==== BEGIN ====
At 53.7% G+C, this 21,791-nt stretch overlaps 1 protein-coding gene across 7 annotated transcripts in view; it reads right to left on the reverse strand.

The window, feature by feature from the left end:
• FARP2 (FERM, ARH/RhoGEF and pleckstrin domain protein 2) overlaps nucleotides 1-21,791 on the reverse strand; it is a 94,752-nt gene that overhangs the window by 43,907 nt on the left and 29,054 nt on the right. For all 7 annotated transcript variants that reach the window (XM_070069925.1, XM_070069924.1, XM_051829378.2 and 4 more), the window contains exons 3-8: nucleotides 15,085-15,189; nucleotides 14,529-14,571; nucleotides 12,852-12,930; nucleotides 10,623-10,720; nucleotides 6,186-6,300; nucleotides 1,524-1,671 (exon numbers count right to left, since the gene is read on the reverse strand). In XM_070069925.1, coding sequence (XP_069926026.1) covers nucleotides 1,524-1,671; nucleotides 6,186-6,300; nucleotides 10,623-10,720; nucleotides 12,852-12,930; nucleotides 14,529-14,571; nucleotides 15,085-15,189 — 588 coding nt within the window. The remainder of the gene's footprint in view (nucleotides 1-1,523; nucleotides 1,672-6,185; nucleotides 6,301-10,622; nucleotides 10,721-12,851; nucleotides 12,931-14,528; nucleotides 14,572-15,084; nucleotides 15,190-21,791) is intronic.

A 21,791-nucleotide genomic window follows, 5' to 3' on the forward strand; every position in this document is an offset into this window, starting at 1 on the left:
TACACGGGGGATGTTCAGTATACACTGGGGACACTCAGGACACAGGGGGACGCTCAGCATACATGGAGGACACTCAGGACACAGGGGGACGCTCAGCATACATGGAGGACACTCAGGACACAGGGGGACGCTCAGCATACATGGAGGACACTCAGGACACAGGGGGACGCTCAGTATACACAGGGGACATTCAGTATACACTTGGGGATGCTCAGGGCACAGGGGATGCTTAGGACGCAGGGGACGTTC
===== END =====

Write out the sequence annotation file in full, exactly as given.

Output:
At 53.7% G+C, this 21,791-nt stretch overlaps 1 protein-coding gene across 7 annotated transcripts in view; it reads right to left on the reverse strand.

The window, feature by feature from the left end:
• FARP2 (FERM, ARH/RhoGEF and pleckstrin domain protein 2) overlaps nucleotides 1-21,791 on the reverse strand; it is a 94,752-nt gene that overhangs the window by 43,907 nt on the left and 29,054 nt on the right. For all 7 annotated transcript variants that reach the window (XM_070069925.1, XM_070069924.1, XM_051829378.2 and 4 more), the window contains exons 3-8: nucleotides 15,085-15,189; nucleotides 14,529-14,571; nucleotides 12,852-12,930; nucleotides 10,623-10,720; nucleotides 6,186-6,300; nucleotides 1,524-1,671 (exon numbers count right to left, since the gene is read on the reverse strand). In XM_070069925.1, coding sequence (XP_069926026.1) covers nucleotides 1,524-1,671; nucleotides 6,186-6,300; nucleotides 10,623-10,720; nucleotides 12,852-12,930; nucleotides 14,529-14,571; nucleotides 15,085-15,189 — 588 coding nt within the window. The remainder of the gene's footprint in view (nucleotides 1-1,523; nucleotides 1,672-6,185; nucleotides 6,301-10,622; nucleotides 10,721-12,851; nucleotides 12,931-14,528; nucleotides 14,572-15,084; nucleotides 15,190-21,791) is intronic.

A 21,791-nucleotide genomic window follows, 5' to 3' on the forward strand; every position in this document is an offset into this window, starting at 1 on the left:
TACACGGGGGATGTTCAGTATACACTGGGGACACTCAGGACACAGGGGGACGCTCAGCATACATGGAGGACACTCAGGACACAGGGGGACGCTCAGCATACATGGAGGACACTCAGGACACAGGGGGACGCTCAGCATACATGGAGGACACTCAGGACACAGGGGGACGCTCAGTATACACAGGGGACATTCAGTATACACTTGGGGATGCTCAGGGCACAGGGGATGCTTAGGACGCAGGGGACGTTC